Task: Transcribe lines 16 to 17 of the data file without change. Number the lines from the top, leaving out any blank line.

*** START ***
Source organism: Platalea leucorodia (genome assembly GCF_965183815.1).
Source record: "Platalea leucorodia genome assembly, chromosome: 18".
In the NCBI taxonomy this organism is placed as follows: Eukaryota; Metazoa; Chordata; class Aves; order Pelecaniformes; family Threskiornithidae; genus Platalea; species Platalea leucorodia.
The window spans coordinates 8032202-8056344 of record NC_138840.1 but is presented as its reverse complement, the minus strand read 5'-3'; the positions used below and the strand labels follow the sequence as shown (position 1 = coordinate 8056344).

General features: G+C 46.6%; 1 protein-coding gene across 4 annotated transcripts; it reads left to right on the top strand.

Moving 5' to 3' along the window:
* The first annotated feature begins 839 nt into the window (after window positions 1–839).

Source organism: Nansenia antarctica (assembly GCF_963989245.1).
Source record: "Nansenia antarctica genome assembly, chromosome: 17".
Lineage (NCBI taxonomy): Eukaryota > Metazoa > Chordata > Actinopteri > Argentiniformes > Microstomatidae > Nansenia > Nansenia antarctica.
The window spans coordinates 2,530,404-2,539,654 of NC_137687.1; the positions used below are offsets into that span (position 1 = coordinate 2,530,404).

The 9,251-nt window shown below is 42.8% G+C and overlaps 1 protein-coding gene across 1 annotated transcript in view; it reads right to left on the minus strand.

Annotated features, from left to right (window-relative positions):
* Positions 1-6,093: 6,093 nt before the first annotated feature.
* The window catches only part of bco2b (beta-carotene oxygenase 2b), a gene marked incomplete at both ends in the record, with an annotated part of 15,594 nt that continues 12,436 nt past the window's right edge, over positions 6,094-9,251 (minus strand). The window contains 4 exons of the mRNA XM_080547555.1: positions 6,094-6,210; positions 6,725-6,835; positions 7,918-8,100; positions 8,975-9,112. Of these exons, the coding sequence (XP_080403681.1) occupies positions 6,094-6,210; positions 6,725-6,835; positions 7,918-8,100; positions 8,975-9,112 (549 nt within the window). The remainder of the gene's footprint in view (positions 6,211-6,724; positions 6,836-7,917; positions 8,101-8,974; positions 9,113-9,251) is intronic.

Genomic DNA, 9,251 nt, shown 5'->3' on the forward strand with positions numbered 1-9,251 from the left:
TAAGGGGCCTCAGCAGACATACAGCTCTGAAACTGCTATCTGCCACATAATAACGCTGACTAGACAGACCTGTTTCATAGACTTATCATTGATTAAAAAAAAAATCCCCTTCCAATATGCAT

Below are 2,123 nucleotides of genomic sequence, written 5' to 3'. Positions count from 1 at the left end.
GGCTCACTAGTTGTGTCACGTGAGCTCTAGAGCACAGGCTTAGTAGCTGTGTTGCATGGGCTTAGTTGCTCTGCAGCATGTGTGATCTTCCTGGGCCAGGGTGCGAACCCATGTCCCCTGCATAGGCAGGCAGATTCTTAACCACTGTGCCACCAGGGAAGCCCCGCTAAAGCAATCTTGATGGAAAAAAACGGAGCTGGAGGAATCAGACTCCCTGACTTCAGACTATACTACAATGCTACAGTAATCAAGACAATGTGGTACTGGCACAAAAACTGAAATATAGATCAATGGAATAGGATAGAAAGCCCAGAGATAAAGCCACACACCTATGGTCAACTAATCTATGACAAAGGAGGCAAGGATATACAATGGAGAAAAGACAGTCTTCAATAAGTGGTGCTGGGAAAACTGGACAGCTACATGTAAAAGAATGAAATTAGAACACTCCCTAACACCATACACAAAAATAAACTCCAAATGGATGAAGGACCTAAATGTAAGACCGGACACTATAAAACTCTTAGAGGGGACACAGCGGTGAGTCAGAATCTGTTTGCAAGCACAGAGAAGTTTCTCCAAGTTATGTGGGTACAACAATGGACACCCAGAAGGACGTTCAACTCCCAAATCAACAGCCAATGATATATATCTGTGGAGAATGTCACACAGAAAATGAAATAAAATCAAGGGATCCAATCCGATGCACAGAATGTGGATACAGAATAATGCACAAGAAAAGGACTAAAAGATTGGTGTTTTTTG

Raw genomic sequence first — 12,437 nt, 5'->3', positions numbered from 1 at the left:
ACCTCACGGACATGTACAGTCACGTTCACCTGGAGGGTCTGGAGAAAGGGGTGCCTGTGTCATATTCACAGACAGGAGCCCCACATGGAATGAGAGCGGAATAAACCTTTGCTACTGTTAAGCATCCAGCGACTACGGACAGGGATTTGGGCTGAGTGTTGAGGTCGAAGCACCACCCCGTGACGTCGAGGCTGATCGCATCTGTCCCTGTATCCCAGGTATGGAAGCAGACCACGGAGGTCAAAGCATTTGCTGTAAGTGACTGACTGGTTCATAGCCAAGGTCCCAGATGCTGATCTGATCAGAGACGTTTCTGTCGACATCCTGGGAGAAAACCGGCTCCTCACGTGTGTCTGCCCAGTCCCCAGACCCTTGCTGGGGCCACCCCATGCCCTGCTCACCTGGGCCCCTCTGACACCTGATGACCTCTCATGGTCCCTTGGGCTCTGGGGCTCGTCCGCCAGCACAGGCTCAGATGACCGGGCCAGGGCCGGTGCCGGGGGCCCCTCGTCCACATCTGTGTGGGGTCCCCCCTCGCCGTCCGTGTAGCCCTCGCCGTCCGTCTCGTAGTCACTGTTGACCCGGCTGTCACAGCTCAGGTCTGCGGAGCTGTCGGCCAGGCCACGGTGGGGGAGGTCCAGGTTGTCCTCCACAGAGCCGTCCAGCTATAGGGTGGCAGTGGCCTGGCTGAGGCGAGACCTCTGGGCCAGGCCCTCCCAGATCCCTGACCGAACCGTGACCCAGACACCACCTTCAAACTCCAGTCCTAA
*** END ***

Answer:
Genomic DNA, 9,251 nt, shown 5'->3' on the forward strand with positions numbered 1-9,251 from the left:
TAAGGGGCCTCAGCAGACATACAGCTCTGAAACTGCTATCTGCCACATAATAACGCTGACTAGACAGACCTGTTTCATAGACTTATCATTGATTAAAAAAAAAATCCCCTTCCAATATGCAT